If you’ve spent time considering whether or not to pursue a master’s degree and even more time choosing which type of degree and decided you might want to pursue an MBA, chances are you have already asked yourself some pretty tough questions. But you probably still have many more to ask on your journey to an MBA. Here are some of my thoughts to help guide you as you begin your journey.
Is an MBA right for you?
An MBA is an investment. As any investor, you want to choose the option with the best ROI, provided it fulfills your personal interests and aligns with your career goals. Some critical questions to ask yourself in determining if an MBA is the right next step for your career include:
- What are my career goals?
- What kind of industries and companies seek MBA graduates?
- Would an MBA help me start my own business?
- What will be my expected return on investment from pursuing an MBA?
You may not be able to answer these questions with total certainty. What can you do about the uncertainty and complexity in the “mini-quest” of choosing a master’s degree? The answer may be quite simple – leverage it. A degree that allows you to keep your possibilities as broad as possible is probably your best bet. An MBA does exactly that – its approach will help you stay on track and allow you to confirm (or discover) your next step in life.
Now that you have decided to pursue an MBA, how do you choose the right program?
Now you are faced with choosing an MBA program from among several business schools. Remember, you can only earn your MBA once and you want your investment to count. Here are some important questions to help narrow down the wealth of information that exists:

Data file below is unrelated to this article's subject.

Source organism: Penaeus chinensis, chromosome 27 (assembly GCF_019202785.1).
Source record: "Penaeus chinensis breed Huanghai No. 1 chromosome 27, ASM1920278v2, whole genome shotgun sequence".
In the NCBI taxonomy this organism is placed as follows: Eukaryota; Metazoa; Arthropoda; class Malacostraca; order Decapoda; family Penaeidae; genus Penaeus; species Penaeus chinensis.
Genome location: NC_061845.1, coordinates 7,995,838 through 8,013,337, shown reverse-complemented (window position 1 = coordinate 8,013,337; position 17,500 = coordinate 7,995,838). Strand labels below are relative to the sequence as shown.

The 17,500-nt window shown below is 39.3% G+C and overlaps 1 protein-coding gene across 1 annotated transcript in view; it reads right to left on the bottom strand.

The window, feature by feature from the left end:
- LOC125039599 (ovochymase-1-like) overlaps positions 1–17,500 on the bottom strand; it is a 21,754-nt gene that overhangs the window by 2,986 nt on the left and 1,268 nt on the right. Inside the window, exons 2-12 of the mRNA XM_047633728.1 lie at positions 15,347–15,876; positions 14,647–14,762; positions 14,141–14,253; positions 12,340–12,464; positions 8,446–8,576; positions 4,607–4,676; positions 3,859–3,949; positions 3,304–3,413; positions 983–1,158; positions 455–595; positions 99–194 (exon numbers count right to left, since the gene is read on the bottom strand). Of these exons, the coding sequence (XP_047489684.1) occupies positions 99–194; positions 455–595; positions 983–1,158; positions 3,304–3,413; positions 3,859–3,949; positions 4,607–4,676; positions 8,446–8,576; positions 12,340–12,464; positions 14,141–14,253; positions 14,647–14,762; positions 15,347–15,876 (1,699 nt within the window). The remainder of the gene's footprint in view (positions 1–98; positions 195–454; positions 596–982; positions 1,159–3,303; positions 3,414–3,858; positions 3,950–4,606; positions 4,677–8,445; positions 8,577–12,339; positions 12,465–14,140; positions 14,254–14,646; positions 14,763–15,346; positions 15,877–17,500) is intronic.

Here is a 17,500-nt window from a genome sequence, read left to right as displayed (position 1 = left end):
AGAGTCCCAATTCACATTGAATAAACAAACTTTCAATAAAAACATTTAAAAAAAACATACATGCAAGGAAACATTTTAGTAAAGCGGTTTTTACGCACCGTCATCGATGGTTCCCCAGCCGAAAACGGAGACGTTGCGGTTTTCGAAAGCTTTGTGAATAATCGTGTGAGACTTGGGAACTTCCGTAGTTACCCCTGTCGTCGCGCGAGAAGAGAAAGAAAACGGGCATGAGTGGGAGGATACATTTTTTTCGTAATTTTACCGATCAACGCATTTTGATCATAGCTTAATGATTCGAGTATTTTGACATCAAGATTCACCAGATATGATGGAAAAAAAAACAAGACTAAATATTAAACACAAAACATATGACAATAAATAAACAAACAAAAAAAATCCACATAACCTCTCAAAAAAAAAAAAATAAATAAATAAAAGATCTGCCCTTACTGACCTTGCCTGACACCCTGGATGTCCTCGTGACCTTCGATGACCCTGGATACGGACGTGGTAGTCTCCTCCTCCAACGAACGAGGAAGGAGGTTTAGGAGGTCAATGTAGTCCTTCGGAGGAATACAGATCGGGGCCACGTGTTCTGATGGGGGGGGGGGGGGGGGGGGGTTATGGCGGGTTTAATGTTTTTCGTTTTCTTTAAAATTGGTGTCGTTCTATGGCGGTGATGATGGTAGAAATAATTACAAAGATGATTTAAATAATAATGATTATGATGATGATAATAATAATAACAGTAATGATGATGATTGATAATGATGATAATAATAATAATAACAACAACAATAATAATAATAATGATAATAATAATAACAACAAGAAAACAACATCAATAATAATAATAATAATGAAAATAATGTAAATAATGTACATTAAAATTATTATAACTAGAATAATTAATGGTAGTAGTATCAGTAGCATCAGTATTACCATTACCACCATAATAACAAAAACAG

- How is this school differentiated from other business schools?
Learn more about the school’s competitive advantage. Is it ROI? Is it community? Is it faculty? Find out what makes that particular school special.
- What is there to know about this school beyond just its ranking?
Although it is important to review business school rankings and be aware of the variables being measured, it is also important to determine if the school’s differentiator is something that is not measured within the rankings. Consider these factors based on how they relate to your specific goals.
- What is the community like?
One critical thing often overlooked by applicants is business school community. That is, how are one-to-one relationships built during the MBA program? Some questions to ask yourself may include: How closely will professors work with me during classes? How well will I know my cohort? Will I have personalized attention and coaching when seeking a job? What resources can I leverage and how easily can I tap into them?
Why I chose Georgia Tech Scheller for my MBA
Here are some of the reasons I ended up at Georgia Tech.
- High ROI: An MBA is a sizable investment and Scheller’s MBA had the best ROI of the schools I was considering.
- Integrated community: The openness and friendliness of the recruiting team is something that has continued on into my experience as a student. Professors, second-year students, alumni, and the Jones MBA Career Center team make the experience worthwhile. You can always reach several people who will provide guidance to you in the most detailed ways.
- Competitive advantage in technology: High-tech products and services are going to become more and more relevant in our lives. I’ll be able to hit the ground running after graduation because of my strong understanding of the direction the world is going.
Always remember – keep an eye out for things that future-proof your career. Best of luck in your MBA journey!